Chlamydia is a sexually transmitted bacterial infection. It affects both men and women and is spread during sexual contact.
According to the Centers for Disease Control and Prevention (CDC), in 2015, there were over 1.5 million cases of chlamydia in the United States. A rate of 478.8 cases per 100,000 population, which has been increasing since 2001.
Since 1994, chlamydia has been the most common sexually transmitted infection (STI) reported to the CDC. In this article, we will discuss the symptoms, causes, diagnosis, and treatment of chlamydia.
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Chlamydia is 50 times more common than syphilis and more than three times more common than gonorrhea.
Most people with chlamydia do not show symptoms.
Chlamydia has been known to cause serious and sometimes permanent damage to the reproductive system.
Chlamydia can be spread to an infant during childbirth, potentially causing an eye infection or pneumonia.
Chlamydia is a treatable infection and requires the use of prescribed antibiotics by both sexual partners.
Abdominal pain is a potential symptom of chlamydia.
Although most people with chlamydia do not exhibit symptoms, they may start to appear 5 to 10 days after contracting the infection.
Chlamydia symptoms in women
These may include:
large quantities of vaginal discharge that may be foul-smelling and yellow
bleeding between periods
painful intercourse, bleeding after intercourse
burning with urination
swelling in the vagina or around the anus
needing to urinate more often or discomfort with urinating
Chlamydia symptoms in men
These may include:
pain and burning with urination
penile discharge (pus, watery, or milky discharge)
testicle swelling and tenderness
If the rectum is affected in men or women, it can cause anal irritation. Most people, though, have no symptoms at all.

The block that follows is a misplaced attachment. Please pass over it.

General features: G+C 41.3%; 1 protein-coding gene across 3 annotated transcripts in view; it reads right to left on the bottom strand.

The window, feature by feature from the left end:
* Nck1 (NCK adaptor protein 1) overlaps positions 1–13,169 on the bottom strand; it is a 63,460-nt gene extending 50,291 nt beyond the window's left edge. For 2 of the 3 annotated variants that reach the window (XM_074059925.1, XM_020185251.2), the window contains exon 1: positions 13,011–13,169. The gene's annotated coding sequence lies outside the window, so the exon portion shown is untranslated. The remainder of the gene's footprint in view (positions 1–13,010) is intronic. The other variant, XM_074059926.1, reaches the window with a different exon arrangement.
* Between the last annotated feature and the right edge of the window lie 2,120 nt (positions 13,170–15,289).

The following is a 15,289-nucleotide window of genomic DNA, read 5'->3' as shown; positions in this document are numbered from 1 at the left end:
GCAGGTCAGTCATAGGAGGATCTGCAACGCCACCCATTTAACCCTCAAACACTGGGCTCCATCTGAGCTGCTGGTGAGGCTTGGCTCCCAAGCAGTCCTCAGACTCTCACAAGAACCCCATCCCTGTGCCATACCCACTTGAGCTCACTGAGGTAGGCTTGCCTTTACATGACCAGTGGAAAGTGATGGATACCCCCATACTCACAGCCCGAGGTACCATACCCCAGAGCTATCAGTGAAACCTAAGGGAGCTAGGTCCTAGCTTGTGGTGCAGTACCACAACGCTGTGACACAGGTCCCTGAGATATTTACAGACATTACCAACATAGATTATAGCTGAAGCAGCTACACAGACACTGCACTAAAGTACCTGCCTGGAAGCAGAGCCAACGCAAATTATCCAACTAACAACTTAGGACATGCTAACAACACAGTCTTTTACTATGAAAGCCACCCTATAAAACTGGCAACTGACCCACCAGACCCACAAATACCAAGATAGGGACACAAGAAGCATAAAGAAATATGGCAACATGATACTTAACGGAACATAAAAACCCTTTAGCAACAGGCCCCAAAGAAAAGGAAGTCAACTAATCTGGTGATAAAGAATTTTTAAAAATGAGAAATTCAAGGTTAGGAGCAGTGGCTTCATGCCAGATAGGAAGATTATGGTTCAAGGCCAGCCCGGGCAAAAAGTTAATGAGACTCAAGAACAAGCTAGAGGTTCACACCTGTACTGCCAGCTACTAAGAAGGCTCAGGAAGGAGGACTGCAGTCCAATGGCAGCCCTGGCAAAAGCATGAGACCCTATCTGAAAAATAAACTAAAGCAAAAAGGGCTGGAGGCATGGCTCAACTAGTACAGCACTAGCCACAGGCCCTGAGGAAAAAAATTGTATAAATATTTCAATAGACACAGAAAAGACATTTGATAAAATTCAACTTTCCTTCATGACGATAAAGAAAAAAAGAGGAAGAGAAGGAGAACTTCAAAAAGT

Treatment of chlamydia is very important because, if left untreated, it can cause long-term health consequences, including infertility and ectopic pregnancy.
Antibiotics are effective in treating chlamydia if the patient follows the doctor’s instructions. In most cases, they will be in pill form. Repeat testing 3 to 4 months after treatment may be recommended, depending on risk factors.
Treatments for chlamydia may include:
Azithromycin: The patient receives just one dose.
Doxycycline: The patient usually takes the pills for 1 week. It is important that the course is completed to ensure the infection does not return.
Some patients, such as pregnant women, may be given alternative antibiotics. Doxycycline or tetracycline may affect the development of the baby’s bones and teeth. Azithromycin has been shown to be safe and effective.
The following antibiotics are alternatives recommended by the CDC:
Some people might experience side effects after taking antibiotics, including:
In most cases, the side effects will be mild. Patients taking doxycycline might have a skin rash if they are exposed to sunlight. If the chlamydia is not treated, approximately 10 to 15 percent of women will develop pelvic inflammatory disease (PID).
Treatment of men is equally as important. If it is left untreated, chlamydia can lead to epididymitis and reactive arthritis.
Depending on the test used to diagnose chlamydia, a person may also be treated for gonorrhea because these two bacteria often occur together.